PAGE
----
Research Output
Research priorities about stoma-related quality of life from the perspective of people with a stoma: A pilot survey
  Background:There is a recognized need to include patients in setting research priorities. Research priorities identified by people with a stoma are rarely elicited.
Objectives: To improve the quality of life of people with a stoma through use of evidence- based practice based on research priorities set by patients.
Design and Methods: Online pilot survey publicized in 2016 via United Kingdom stoma charities. People ranked nine stoma- related quality of life topics in order of research priority.
Participants: People 16 years of age and over who currently have or have had a stoma for treatment for any medical condition.
Analysis: Distributions of the priority scores for each of the nine research topics were examined. Group differences were explored using either the Mann–Whitney U- test or the Kruskal–Wallis test depending on the number of groups.
Results: In total, 225 people completed the survey. The most important research priority was pouch leak problems and stoma bag/appliance problems followed by hernia risk. There were statistically significant differences in ranking research priorities between males and females, age, underlying disease that led to a stoma, stoma type and length of time with a stoma.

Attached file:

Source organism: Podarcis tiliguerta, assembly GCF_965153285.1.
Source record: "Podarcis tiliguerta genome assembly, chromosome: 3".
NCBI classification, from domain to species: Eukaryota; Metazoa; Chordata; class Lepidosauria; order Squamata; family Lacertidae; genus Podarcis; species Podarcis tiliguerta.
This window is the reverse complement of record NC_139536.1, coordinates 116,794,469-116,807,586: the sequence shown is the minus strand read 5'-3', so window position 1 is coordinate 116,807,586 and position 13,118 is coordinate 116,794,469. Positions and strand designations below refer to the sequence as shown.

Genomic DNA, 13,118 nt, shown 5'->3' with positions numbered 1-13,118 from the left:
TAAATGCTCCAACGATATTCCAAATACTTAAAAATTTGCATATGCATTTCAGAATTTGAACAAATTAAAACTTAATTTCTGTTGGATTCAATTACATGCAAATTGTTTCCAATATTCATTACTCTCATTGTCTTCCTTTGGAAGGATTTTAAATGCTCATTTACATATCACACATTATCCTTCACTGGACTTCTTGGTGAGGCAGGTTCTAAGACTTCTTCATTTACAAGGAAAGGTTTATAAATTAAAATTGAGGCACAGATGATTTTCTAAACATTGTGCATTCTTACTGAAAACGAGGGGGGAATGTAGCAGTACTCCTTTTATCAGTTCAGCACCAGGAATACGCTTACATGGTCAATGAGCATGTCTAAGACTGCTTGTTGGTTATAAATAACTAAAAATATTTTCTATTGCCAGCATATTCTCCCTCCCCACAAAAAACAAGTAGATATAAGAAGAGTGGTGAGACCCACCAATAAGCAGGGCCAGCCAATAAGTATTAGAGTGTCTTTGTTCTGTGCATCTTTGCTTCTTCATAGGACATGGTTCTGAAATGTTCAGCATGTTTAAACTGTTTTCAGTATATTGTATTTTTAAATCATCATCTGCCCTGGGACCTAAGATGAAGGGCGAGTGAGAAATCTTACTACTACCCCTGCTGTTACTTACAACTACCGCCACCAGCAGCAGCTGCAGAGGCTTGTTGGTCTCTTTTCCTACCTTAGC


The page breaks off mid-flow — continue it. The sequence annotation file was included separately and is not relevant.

Conclusion: People with a stoma are willing to engage in and set research priorities. The results should contribute towards future research about setting the research agenda for the study of stoma- related concerns that impact quality of life.

  • Type:


  • Date:

    04 July 2017

  • Publication Status:


  • DOI:


  • ISSN:


  • Library of Congress:

    RA0421 Public health. Hygiene. Preventive Medicine

  • Funders:

    Edinburgh Napier Funded


Hubbard, G., Taylor, C., Beeken, B., Campbell, A., Gracey, J., Grimmett, C., …Gorely, T. (2017). Research priorities about stoma-related quality of life from the perspective of people with a stoma: A pilot survey. Health Expectations, 20(6), 1421-1427.



Colostomy, ostomy, public/patient involvement, research priorities, stoma, urostomy

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